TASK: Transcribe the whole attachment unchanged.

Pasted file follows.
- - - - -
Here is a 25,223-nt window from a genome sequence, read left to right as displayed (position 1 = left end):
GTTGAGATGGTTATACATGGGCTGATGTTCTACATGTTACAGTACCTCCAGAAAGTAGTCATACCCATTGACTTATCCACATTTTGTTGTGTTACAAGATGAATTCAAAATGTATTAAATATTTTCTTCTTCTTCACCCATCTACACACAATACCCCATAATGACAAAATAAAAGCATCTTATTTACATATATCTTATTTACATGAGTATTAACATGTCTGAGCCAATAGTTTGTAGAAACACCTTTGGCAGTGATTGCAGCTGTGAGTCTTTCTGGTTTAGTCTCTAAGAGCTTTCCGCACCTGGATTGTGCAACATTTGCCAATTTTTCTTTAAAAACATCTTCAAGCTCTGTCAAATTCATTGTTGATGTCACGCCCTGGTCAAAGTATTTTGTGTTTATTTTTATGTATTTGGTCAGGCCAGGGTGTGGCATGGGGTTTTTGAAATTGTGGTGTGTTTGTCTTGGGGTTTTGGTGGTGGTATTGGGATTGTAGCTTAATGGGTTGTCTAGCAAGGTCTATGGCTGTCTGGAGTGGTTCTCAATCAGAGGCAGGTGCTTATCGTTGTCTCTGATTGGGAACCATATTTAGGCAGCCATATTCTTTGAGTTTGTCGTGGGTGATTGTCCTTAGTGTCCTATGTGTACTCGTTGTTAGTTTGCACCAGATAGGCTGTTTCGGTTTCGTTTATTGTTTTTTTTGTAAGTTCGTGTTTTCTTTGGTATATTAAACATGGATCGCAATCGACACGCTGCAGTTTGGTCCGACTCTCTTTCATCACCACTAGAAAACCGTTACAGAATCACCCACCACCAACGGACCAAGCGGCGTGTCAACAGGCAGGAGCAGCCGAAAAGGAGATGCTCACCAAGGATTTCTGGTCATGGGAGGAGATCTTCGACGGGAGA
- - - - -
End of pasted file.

Here is a 25,223-nt window from a genome sequence, read left to right as displayed (position 1 = left end):
GTTGAGATGGTTATACATGGGCTGATGTTCTACATGTTACAGTACCTCCAGAAAGTAGTCATACCCATTGACTTATCCACATTTTGTTGTGTTACAAGATGAATTCAAAATGTATTAAATATTTTCTTCTTCTTCACCCATCTACACACAATACCCCATAATGACAAAATAAAAGCATCTTATTTACATATATCTTATTTACATGAGTATTAACATGTCTGAGCCAATAGTTTGTAGAAACACCTTTGGCAGTGATTGCAGCTGTGAGTCTTTCTGGTTTAGTCTCTAAGAGCTTTCCGCACCTGGATTGTGCAACATTTGCCAATTTTTCTTTAAAAACATCTTCAAGCTCTGTCAAATTCATTGTTGATGTCACGCCCTGGTCAAAGTATTTTGTGTTTATTTTTATGTATTTGGTCAGGCCAGGGTGTGGCATGGGGTTTTTGAAATTGTGGTGTGTTTGTCTTGGGGTTTTGGTGGTGGTATTGGGATTGTAGCTTAATGGGTTGTCTAGCAAGGTCTATGGCTGTCTGGAGTGGTTCTCAATCAGAGGCAGGTGCTTATCGTTGTCTCTGATTGGGAACCATATTTAGGCAGCCATATTCTTTGAGTTTGTCGTGGGTGATTGTCCTTAGTGTCCTATGTGTACTCGTTGTTAGTTTGCACCAGATAGGCTGTTTCGGTTTCGTTTATTGTTTTTTTTGTAAGTTCGTGTTTTCTTTGGTATATTAAACATGGATCGCAATCGACACGCTGCAGTTTGGTCCGACTCTCTTTCATCACCACTAGAAAACCGTTACAGAATCACCCACCACCAACGGACCAAGCGGCGTGTCAACAGGCAGGAGCAGCCGAAAAGGAGATGCTCACCAAGGATTTCTGGTCATGGGAGGAGATCTTCGACGGGAGA